This is the beginning of a new series of posts on knowledge management, following the ones on the history of KM and storytelling and KM. I remembered as I wrote the last series, that I make frequent use of stories from my experiences implementing knowledge management over the past ten years. So I decided to share some of these in another serial.
In each story I will present the story of the implementation, its outcome and the lessons learned. Some stories will be successes but others failed to reach their promise. In most instances I will keep the organization’s name confidential in order to tell a more complete story. I was also employed by several consulting firms during these implementations and will not link these firms to cases for the same reason. However, there are no deep dark secrets to reveal, simply examples of what works and what does not work, to hopefully help improve the future.
There are many other stories but I tried to pick ones that illustrate some useful lessons. Maybe there will be a second series. There is one story I already posted and will not repeat. This is the successful implementation at Sainsburys. The key here was aligning the knowledge capabilities with the high priorities within the business strategy and building a strong business case. In addition, Sainsburys is an example of creating a series of functional knowledge systems that are connected within a common enterprise infrastructure. These features are similar to this first case done six years earlier with more primitive technology.
Case One: Listening to the Users
Back in 1994 the property/casualty division at Cigna Insurance was in trouble. They were paying out far more than they took in and they were in danger of going under. We at Renaissance Strategy Group,* were helping them on a variety of initiatives to help turn things around, including helping with several key business processes: underwriting, claims, and relationships with their agents. This effort was documented as a Harvard Business School case.
It was in the beginning days of KM and before the term had reached us. The underwriting process was essentially broken. Working with Cigna experts, we first re-designed the underwriting process. Property casualty insurance is very knowledge-intensive (e.g. risks at movie theaters are different than those for drag racers). We then re-designed the applications that supported these processes. Balanced scorecard measures where developed around these key business processes and applications were designed to support these measures. A system was set up to monitor performance on these measures across the different divisions.
In this effort we also turned the existing relationship of underwriters to IT on its head. They had traditionally viewed underwriting applications as an evil imposed by the central office to check up on them and to be avoided if possible. We went out to the field offices to ask users what they wanted. This was a novel idea to them and really energized support for the knowledge management system and the new approach. Positive emails began circulating about how the central office was now listening to their needs.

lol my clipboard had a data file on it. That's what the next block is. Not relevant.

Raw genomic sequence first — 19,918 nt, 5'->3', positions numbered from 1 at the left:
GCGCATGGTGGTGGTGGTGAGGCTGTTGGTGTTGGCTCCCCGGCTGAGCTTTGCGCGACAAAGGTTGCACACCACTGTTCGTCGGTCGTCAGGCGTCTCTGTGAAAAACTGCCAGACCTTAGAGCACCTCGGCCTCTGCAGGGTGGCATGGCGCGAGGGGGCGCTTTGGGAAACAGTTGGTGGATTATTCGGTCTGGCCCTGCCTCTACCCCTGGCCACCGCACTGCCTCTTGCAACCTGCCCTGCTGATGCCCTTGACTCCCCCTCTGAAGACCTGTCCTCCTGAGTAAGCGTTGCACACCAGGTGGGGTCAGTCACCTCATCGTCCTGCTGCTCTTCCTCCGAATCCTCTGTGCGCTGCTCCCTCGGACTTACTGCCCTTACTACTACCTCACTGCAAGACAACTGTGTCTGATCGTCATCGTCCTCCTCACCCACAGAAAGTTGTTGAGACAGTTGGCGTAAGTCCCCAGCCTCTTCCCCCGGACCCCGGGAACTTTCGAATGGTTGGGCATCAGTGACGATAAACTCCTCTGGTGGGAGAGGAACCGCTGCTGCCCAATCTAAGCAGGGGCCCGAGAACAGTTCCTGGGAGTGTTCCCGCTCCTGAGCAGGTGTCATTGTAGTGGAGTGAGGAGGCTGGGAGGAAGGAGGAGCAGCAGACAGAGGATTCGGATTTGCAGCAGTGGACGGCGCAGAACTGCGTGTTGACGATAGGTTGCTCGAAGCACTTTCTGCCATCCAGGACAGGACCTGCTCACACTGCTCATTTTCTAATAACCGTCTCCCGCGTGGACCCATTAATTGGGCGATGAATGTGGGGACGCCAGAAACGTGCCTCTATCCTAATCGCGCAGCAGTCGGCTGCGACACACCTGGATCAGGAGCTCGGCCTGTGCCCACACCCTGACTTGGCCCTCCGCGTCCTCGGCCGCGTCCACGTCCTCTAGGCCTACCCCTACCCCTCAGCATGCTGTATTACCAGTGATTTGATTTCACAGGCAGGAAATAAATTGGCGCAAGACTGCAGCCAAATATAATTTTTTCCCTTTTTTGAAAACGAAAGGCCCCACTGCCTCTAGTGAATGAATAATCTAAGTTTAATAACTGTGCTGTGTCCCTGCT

Instead of building applications around central office needs, we linked application support to the new process we co-designed with the underwriters and they applauded this change. Next, we thought it would be useful to provide connections to the documented expertise on each market niche (again, think movie theaters vs. drag racers) as well as the identified company experts on these niche markets at each step within the process application.
This concept was popular and we created a series of process focused "desktops" for underwriting, claims, and sale support that linked knowledge management with process applications through a Visual Basic front end linked to DB2. Part way though the effort, the term “knowledge management” began to appear in the market press. So we said, “Hey, that’s what we're doing” and changed our descriptions from “performance support” to “knowledge management.”
There was also some resistance by IT on this new approach. However, the implementation had the backing of the CEO, so it was able to overcome pockets of resistance in the IT organization.
The knowledge management capability was fully implemented and supported by the users. The division did turn itself around due to a number of initiatives, including these knowledge management efforts.
Listen to the Users – success in directly proportionate to the amount of user involvement
Align Knowledge Applications to Key Business Goals and Process
Gain and Enlist Top Down Support to Overcome Turf Issues
Design Measures Aligned to Business Processes
*This will be the only time I mentioned the consulting firm but this is a very public example. Renaissance has passed on but many of the alumni are working in the industry. Real Time Strategy is one example in the US, Per4m is one in the UK, and the Balanced Scorecard Collaborative carries on the BSC work.